Tribunal Is Tainted by Political Interference, but Not From US

In an op-ed published last week, Michael Karnavas asserts that a recently passed U.S. Senate Appropria­tions Committee bill (S.3117) is tantamount to a directive ­by the U.S. government to the Extra­ordinary Chambers in the Courts of Cambodia (ECCC) to issue an indictment of his client Meas Muth—“Inducing Case 003 Outcome: U.S. Purse Strings Wielded as a Whip” (July 6).


I agree completely that the language of the Senate bill conditioning funding of the ECCC on assurances that the ECCC “will consider Case 003” is confusing and ambiguous.

However, I believe it is an unfair leap by Mr. Karnavas to interpret the statements as an instruction to the court to indict his client. Yes, the issue at stake here is one of political interference in Case 003—but from the Cambodian government rather than the U.S.

Since Case 003 was initiated in September 2009, it has been surrounded by substantial allegations that the Cambodian government has attempted to scuttle it for poli­tical reasons. Cambodian government officials, including Prime Minister Hun Sen, have made public statements that the investigation should not go forward; the Cambodian co-investigating judge has refused to cooperate or participate in the investigation of the case; and judicial police refused to execute a warrant for the arrest of Meas Muth issued by Internation­al Co-Invest­igating Judge Mark Harmon.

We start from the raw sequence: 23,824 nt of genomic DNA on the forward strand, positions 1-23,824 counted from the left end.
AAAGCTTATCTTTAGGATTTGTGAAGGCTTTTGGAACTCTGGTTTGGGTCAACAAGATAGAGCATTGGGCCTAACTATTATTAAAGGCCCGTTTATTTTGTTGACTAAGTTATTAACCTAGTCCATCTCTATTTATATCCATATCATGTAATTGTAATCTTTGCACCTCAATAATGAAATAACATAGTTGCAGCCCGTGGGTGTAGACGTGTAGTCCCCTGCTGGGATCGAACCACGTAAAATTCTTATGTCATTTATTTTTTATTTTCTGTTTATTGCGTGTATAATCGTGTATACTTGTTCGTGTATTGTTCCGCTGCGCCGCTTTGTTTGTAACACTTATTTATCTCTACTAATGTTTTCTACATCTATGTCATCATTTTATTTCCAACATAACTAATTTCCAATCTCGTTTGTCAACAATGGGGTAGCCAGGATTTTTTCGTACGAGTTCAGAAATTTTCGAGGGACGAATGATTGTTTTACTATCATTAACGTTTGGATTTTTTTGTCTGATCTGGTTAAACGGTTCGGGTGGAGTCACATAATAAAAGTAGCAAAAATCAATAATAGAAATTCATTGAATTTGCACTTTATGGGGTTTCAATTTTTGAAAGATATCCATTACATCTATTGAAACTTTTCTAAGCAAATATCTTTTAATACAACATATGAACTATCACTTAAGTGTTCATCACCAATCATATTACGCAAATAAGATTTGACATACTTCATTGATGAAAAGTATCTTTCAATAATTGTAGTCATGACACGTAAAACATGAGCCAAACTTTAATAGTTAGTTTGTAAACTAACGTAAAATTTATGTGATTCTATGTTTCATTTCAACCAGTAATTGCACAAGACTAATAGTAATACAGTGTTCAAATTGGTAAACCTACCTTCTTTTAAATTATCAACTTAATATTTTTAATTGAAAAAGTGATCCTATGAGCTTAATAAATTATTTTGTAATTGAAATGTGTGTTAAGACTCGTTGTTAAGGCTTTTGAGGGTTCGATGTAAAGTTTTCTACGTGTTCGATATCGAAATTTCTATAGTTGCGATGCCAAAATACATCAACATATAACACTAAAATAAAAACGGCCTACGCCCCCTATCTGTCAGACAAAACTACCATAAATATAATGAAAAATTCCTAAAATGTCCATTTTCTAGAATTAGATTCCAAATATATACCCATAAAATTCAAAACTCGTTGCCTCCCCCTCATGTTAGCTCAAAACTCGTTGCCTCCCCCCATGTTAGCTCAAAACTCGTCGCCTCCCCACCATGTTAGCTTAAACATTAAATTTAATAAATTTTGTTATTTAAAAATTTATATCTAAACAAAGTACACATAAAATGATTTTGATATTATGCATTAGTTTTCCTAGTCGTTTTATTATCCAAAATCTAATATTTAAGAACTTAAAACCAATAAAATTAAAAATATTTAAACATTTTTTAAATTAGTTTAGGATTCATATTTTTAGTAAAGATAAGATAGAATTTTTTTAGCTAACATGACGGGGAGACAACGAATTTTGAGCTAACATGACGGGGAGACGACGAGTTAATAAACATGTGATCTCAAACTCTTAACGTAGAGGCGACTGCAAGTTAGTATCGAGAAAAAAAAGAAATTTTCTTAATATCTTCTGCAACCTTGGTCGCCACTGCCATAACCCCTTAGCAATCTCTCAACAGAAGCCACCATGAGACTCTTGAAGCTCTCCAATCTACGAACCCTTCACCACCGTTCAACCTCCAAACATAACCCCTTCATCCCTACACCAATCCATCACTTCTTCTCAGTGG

While the current international investigating judge is apparently diligently pursuing the case without the assistance of his Cambodian counterpart, timing for the conclusion of the investigation is uncertain. The case has been under investigation through the tenure of five international investigating judges (one technically a reserve co-investigating judge), two of whom resigned amid allegations of political interference.

The ECCC’s record of complying with international standards for independence has been diminished by the apparent government interference in Case 003 (as well as Case 004). Deeply troubling, this situation undercuts the many positive accomplishments of the court in cases 001 and 002.

Given the background of Case 003, a more reasonable interpretation of the ambiguous language of the Senate bill is that the U.S. government, as a condition of its donation to the ECCC, expects to see evidence that the court is free from political interference by the Cambodian government.

This is a legitimate position and consistent with other language in the Senate bill conditioning support for Cambodia on a “Secretary of State [determination and report]…that the Govern­ment of Cambodia has ceased violence and harassment against civil society in Cambodia, including the political opposition.”

Heather Ryan is a consultant to the Open Society Justice Initiative.

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